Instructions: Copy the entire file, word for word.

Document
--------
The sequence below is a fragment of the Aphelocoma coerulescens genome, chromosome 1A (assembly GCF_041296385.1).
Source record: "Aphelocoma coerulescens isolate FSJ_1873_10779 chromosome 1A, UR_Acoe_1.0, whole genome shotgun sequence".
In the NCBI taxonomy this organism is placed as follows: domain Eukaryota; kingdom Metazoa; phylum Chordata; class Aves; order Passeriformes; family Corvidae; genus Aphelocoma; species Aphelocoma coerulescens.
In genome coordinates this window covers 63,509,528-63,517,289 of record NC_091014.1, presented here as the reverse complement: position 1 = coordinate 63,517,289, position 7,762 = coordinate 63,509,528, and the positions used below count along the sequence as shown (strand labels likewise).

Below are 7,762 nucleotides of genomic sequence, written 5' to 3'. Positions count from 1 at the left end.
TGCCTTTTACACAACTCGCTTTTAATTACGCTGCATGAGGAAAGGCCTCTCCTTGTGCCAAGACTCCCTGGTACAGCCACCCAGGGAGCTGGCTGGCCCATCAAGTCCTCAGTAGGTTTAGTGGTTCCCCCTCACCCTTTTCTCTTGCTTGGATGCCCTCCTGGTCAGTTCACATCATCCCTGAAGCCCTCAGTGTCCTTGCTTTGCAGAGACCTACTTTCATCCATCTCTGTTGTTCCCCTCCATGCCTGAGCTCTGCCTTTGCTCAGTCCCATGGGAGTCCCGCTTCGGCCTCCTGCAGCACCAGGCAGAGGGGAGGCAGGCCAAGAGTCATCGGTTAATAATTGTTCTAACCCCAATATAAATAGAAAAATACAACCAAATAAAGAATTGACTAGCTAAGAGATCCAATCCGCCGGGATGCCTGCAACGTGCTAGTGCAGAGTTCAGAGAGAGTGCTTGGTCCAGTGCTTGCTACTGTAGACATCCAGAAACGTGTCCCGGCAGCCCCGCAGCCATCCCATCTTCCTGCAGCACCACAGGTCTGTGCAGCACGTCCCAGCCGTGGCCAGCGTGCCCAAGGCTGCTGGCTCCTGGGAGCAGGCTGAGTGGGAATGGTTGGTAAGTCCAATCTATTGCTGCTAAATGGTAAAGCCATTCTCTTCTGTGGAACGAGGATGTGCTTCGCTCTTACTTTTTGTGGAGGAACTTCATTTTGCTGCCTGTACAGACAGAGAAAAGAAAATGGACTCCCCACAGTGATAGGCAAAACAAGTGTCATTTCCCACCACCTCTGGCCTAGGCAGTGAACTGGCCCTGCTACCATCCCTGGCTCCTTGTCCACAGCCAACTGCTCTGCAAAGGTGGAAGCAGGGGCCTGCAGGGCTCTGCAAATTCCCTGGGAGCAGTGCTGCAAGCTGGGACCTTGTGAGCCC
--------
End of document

The sequence below is a fragment of the Aphelocoma coerulescens genome, chromosome 1A (assembly GCF_041296385.1).
Source record: "Aphelocoma coerulescens isolate FSJ_1873_10779 chromosome 1A, UR_Acoe_1.0, whole genome shotgun sequence".
In the NCBI taxonomy this organism is placed as follows: domain Eukaryota; kingdom Metazoa; phylum Chordata; class Aves; order Passeriformes; family Corvidae; genus Aphelocoma; species Aphelocoma coerulescens.
In genome coordinates this window covers 63,509,528-63,517,289 of record NC_091014.1, presented here as the reverse complement: position 1 = coordinate 63,517,289, position 7,762 = coordinate 63,509,528, and the positions used below count along the sequence as shown (strand labels likewise).

Below are 7,762 nucleotides of genomic sequence, written 5' to 3'. Positions count from 1 at the left end.
TGCCTTTTACACAACTCGCTTTTAATTACGCTGCATGAGGAAAGGCCTCTCCTTGTGCCAAGACTCCCTGGTACAGCCACCCAGGGAGCTGGCTGGCCCATCAAGTCCTCAGTAGGTTTAGTGGTTCCCCCTCACCCTTTTCTCTTGCTTGGATGCCCTCCTGGTCAGTTCACATCATCCCTGAAGCCCTCAGTGTCCTTGCTTTGCAGAGACCTACTTTCATCCATCTCTGTTGTTCCCCTCCATGCCTGAGCTCTGCCTTTGCTCAGTCCCATGGGAGTCCCGCTTCGGCCTCCTGCAGCACCAGGCAGAGGGGAGGCAGGCCAAGAGTCATCGGTTAATAATTGTTCTAACCCCAATATAAATAGAAAAATACAACCAAATAAAGAATTGACTAGCTAAGAGATCCAATCCGCCGGGATGCCTGCAACGTGCTAGTGCAGAGTTCAGAGAGAGTGCTTGGTCCAGTGCTTGCTACTGTAGACATCCAGAAACGTGTCCCGGCAGCCCCGCAGCCATCCCATCTTCCTGCAGCACCACAGGTCTGTGCAGCACGTCCCAGCCGTGGCCAGCGTGCCCAAGGCTGCTGGCTCCTGGGAGCAGGCTGAGTGGGAATGGTTGGTAAGTCCAATCTATTGCTGCTAAATGGTAAAGCCATTCTCTTCTGTGGAACGAGGATGTGCTTCGCTCTTACTTTTTGTGGAGGAACTTCATTTTGCTGCCTGTACAGACAGAGAAAAGAAAATGGACTCCCCACAGTGATAGGCAAAACAAGTGTCATTTCCCACCACCTCTGGCCTAGGCAGTGAACTGGCCCTGCTACCATCCCTGGCTCCTTGTCCACAGCCAACTGCTCTGCAAAGGTGGAAGCAGGGGCCTGCAGGGCTCTGCAAATTCCCTGGGAGCAGTGCTGCAAGCTGGGACCTTGTGAGCCC